The Data Foundation, founded in 2016, is the only industry-focused open data research organization in the United States. Through research, education, and programming, the Foundation illuminates the benefits of transforming government information into standardized, open data. In 2016, the Foundation published research reports on the DATA Act and the national open data movement; conducted educational programs to teach federal leaders how to standardize and publish spending information as open data; and hosted Data Transparency 2016, the nation’s largest-ever open data policy conference, in Washington.
Across all modes of government reporting and compliance, it makes sense to replace document-based information flows with standardized, open data. Open data is cheaper to generate, store, and analyze than unstructured documents.
The Data Foundation has establish a fellowship to support focused engagement around open data in grant reporting.
The federal grant industry uses a complex array of forms, filings, and systems to administer over $600 billion in federal grants each year, more than 80% of which are distributed to state and local governments. Most grant reports are document-based: grantees must compile and submit forms to apply for, receive, and report back on grant awards. Even where grant information is submitted electronically, the lack of a standardized data structure means every submission is unique and information cannot be automatically delivered to all the people and entities who need it.
The Grant Innovation Fellow’s goals will include:
Educating of grantees and the organizations supporting them on the value of standardized data, and helping them to test software and processes to use HHS’ data dictionary to automate their reporting and management.
Persuading grantor agencies to embrace HHS’ data dictionary - first as a means of managing their grant forms and later as the exclusive data structure for collecting reports.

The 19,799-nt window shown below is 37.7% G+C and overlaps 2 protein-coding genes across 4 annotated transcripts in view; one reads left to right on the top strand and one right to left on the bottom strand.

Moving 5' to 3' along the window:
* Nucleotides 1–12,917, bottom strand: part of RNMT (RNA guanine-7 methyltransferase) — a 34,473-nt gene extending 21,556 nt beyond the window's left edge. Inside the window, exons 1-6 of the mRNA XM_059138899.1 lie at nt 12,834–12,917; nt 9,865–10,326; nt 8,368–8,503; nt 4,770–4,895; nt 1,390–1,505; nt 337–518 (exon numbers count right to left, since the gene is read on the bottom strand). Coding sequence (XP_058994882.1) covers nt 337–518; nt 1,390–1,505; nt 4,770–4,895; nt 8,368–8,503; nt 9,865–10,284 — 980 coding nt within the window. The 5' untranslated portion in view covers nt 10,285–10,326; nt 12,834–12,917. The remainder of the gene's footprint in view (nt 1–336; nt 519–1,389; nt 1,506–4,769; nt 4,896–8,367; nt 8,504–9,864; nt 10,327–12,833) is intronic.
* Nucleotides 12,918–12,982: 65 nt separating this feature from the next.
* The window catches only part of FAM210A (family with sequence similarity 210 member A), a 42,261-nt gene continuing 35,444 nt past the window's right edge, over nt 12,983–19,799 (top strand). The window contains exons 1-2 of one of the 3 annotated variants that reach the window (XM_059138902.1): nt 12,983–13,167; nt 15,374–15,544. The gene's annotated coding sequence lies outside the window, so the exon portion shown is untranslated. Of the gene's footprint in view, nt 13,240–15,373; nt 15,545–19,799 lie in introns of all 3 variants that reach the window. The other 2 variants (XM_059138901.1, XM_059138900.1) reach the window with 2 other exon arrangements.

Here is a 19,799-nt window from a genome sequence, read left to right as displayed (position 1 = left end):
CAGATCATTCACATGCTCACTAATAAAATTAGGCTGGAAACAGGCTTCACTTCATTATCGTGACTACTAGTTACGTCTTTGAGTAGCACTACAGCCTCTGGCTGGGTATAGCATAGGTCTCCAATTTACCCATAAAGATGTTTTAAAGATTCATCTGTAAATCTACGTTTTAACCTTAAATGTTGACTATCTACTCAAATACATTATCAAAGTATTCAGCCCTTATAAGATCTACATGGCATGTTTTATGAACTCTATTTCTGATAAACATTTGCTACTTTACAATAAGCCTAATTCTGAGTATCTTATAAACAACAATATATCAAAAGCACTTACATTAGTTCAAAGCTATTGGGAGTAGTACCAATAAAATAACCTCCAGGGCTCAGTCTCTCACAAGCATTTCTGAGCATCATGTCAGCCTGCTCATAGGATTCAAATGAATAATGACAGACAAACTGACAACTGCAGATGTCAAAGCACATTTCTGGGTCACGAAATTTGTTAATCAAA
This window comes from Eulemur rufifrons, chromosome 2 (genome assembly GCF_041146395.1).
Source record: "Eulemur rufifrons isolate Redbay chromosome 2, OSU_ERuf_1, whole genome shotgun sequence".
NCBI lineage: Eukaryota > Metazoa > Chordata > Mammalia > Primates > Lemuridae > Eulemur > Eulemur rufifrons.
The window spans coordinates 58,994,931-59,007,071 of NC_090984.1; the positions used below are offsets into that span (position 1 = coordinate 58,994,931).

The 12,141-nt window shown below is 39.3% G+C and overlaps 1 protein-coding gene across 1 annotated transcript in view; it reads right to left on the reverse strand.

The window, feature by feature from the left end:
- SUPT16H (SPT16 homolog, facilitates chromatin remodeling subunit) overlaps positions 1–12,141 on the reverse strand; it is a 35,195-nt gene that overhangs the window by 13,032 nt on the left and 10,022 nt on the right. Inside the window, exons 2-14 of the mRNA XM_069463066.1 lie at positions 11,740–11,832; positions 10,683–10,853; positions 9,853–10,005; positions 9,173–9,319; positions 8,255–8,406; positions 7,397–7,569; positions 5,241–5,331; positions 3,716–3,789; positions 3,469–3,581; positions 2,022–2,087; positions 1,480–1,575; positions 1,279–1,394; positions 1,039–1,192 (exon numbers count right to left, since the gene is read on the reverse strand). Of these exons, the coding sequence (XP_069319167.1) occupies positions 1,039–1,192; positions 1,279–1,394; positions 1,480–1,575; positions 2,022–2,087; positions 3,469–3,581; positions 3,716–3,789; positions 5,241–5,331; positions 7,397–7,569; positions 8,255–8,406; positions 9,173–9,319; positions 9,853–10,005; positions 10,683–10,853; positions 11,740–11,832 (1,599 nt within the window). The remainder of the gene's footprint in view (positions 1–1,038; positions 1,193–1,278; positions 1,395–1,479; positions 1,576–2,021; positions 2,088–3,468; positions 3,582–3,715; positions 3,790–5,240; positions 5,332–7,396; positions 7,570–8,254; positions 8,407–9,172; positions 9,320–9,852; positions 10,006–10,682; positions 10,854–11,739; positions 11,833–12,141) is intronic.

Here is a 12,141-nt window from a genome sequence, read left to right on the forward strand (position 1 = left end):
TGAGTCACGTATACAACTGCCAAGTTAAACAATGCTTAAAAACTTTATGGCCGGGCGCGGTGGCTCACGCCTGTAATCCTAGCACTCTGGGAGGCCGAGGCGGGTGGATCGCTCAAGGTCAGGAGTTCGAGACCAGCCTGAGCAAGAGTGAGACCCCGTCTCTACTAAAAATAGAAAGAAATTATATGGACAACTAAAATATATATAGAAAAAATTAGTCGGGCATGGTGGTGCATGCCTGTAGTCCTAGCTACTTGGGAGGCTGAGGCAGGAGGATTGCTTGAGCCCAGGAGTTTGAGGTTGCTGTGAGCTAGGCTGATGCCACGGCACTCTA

Engaging state and local governments, with their unique challenges as both grantees and grantors, on the benefits of establishing a single structure for all levels of reporting.
Supporting HHS and OMB in further developing HHS’ data dictionary into the full-scale standardized data structure that the federal grant industry needs. HHS must publish the data dictionary as open data for unrestricted development; HHS and OMB must refine the data dictionary to add additional dimensions to model the architecture of grant reporting; and OMB must ultimately decide to certify the data structure for use across all federal grant programs.
Encouraging technology and consulting firms to create products and services that use standardized data structures to automate grant reporting and management.
In short, the Grant Innovation Fellow’s activities will lead the whole federal grant industry to support, test, use, and realize a standardized data structure.
Use #grantdata to follow the conversation and get the latest on updates!
On January 12, the Grant Innovation Fellow convened a Roundtable with stakeholders including government, tech sector, grantees, and philanthropic and non-profit organizations. Read the recap blog here!